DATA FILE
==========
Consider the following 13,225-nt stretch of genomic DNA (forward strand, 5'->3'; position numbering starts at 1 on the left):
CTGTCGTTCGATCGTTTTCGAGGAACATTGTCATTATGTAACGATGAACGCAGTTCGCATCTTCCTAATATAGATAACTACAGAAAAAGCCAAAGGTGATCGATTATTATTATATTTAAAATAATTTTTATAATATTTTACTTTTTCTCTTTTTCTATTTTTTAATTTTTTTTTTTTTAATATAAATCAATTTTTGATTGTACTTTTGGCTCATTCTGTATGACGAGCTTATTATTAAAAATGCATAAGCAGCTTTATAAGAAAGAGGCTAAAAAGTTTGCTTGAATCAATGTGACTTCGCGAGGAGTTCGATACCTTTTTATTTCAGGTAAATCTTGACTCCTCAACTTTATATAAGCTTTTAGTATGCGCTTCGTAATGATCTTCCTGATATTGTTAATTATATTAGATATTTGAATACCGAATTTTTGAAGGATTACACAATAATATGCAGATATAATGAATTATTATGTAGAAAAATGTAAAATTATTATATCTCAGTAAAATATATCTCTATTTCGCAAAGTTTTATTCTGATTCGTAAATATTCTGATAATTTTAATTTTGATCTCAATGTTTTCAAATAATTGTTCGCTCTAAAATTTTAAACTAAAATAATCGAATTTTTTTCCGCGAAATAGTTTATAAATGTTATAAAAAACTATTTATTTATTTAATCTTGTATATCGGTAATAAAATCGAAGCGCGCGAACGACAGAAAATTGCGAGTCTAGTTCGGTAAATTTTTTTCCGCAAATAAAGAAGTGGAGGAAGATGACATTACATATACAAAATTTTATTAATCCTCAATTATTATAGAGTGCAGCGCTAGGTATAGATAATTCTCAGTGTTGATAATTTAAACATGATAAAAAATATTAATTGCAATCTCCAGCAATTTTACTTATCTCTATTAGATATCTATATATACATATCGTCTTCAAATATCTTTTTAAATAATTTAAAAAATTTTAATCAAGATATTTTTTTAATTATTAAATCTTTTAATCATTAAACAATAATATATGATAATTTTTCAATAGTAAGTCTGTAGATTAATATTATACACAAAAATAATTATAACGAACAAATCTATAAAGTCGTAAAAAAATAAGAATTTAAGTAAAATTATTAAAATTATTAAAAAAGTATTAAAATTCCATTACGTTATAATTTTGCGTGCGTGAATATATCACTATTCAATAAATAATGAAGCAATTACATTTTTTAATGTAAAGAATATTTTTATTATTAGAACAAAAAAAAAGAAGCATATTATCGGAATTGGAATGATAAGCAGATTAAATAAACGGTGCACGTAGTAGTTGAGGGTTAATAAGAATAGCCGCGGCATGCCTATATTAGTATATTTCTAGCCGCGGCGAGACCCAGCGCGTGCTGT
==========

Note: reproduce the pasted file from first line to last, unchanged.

Consider the following 13,225-nt stretch of genomic DNA (forward strand, 5'->3'; position numbering starts at 1 on the left):
CTGTCGTTCGATCGTTTTCGAGGAACATTGTCATTATGTAACGATGAACGCAGTTCGCATCTTCCTAATATAGATAACTACAGAAAAAGCCAAAGGTGATCGATTATTATTATATTTAAAATAATTTTTATAATATTTTACTTTTTCTCTTTTTCTATTTTTTAATTTTTTTTTTTTTAATATAAATCAATTTTTGATTGTACTTTTGGCTCATTCTGTATGACGAGCTTATTATTAAAAATGCATAAGCAGCTTTATAAGAAAGAGGCTAAAAAGTTTGCTTGAATCAATGTGACTTCGCGAGGAGTTCGATACCTTTTTATTTCAGGTAAATCTTGACTCCTCAACTTTATATAAGCTTTTAGTATGCGCTTCGTAATGATCTTCCTGATATTGTTAATTATATTAGATATTTGAATACCGAATTTTTGAAGGATTACACAATAATATGCAGATATAATGAATTATTATGTAGAAAAATGTAAAATTATTATATCTCAGTAAAATATATCTCTATTTCGCAAAGTTTTATTCTGATTCGTAAATATTCTGATAATTTTAATTTTGATCTCAATGTTTTCAAATAATTGTTCGCTCTAAAATTTTAAACTAAAATAATCGAATTTTTTTCCGCGAAATAGTTTATAAATGTTATAAAAAACTATTTATTTATTTAATCTTGTATATCGGTAATAAAATCGAAGCGCGCGAACGACAGAAAATTGCGAGTCTAGTTCGGTAAATTTTTTTCCGCAAATAAAGAAGTGGAGGAAGATGACATTACATATACAAAATTTTATTAATCCTCAATTATTATAGAGTGCAGCGCTAGGTATAGATAATTCTCAGTGTTGATAATTTAAACATGATAAAAAATATTAATTGCAATCTCCAGCAATTTTACTTATCTCTATTAGATATCTATATATACATATCGTCTTCAAATATCTTTTTAAATAATTTAAAAAATTTTAATCAAGATATTTTTTTAATTATTAAATCTTTTAATCATTAAACAATAATATATGATAATTTTTCAATAGTAAGTCTGTAGATTAATATTATACACAAAAATAATTATAACGAACAAATCTATAAAGTCGTAAAAAAATAAGAATTTAAGTAAAATTATTAAAATTATTAAAAAAGTATTAAAATTCCATTACGTTATAATTTTGCGTGCGTGAATATATCACTATTCAATAAATAATGAAGCAATTACATTTTTTAATGTAAAGAATATTTTTATTATTAGAACAAAAAAAAAGAAGCATATTATCGGAATTGGAATGATAAGCAGATTAAATAAACGGTGCACGTAGTAGTTGAGGGTTAATAAGAATAGCCGCGGCATGCCTATATTAGTATATTTCTAGCCGCGGCGAGACCCAGCGCGTGCTGT